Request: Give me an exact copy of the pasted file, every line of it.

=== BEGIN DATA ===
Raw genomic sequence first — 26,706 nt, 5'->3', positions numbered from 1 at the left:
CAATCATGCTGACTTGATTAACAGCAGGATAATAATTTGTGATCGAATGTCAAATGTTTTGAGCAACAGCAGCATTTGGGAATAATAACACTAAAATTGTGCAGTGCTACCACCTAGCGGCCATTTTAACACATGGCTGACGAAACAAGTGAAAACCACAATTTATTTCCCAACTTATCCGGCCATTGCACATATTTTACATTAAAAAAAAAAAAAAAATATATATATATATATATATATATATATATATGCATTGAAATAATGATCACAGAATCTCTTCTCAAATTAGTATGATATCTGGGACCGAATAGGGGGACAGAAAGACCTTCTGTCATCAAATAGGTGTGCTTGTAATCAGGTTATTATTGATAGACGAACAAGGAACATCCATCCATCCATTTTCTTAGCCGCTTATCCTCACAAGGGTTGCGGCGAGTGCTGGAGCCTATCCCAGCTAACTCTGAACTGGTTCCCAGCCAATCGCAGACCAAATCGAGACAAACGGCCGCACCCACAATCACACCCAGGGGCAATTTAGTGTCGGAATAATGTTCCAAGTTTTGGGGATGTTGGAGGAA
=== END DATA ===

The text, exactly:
Raw genomic sequence first — 26,706 nt, 5'->3', positions numbered from 1 at the left:
CAATCATGCTGACTTGATTAACAGCAGGATAATAATTTGTGATCGAATGTCAAATGTTTTGAGCAACAGCAGCATTTGGGAATAATAACACTAAAATTGTGCAGTGCTACCACCTAGCGGCCATTTTAACACATGGCTGACGAAACAAGTGAAAACCACAATTTATTTCCCAACTTATCCGGCCATTGCACATATTTTACATTAAAAAAAAAAAAAAAATATATATATATATATATATATATATATATATGCATTGAAATAATGATCACAGAATCTCTTCTCAAATTAGTATGATATCTGGGACCGAATAGGGGGACAGAAAGACCTTCTGTCATCAAATAGGTGTGCTTGTAATCAGGTTATTATTGATAGACGAACAAGGAACATCCATCCATCCATTTTCTTAGCCGCTTATCCTCACAAGGGTTGCGGCGAGTGCTGGAGCCTATCCCAGCTAACTCTGAACTGGTTCCCAGCCAATCGCAGACCAAATCGAGACAAACGGCCGCACCCACAATCACACCCAGGGGCAATTTAGTGTCGGAATAATGTTCCAAGTTTTGGGGATGTTGGAGGAA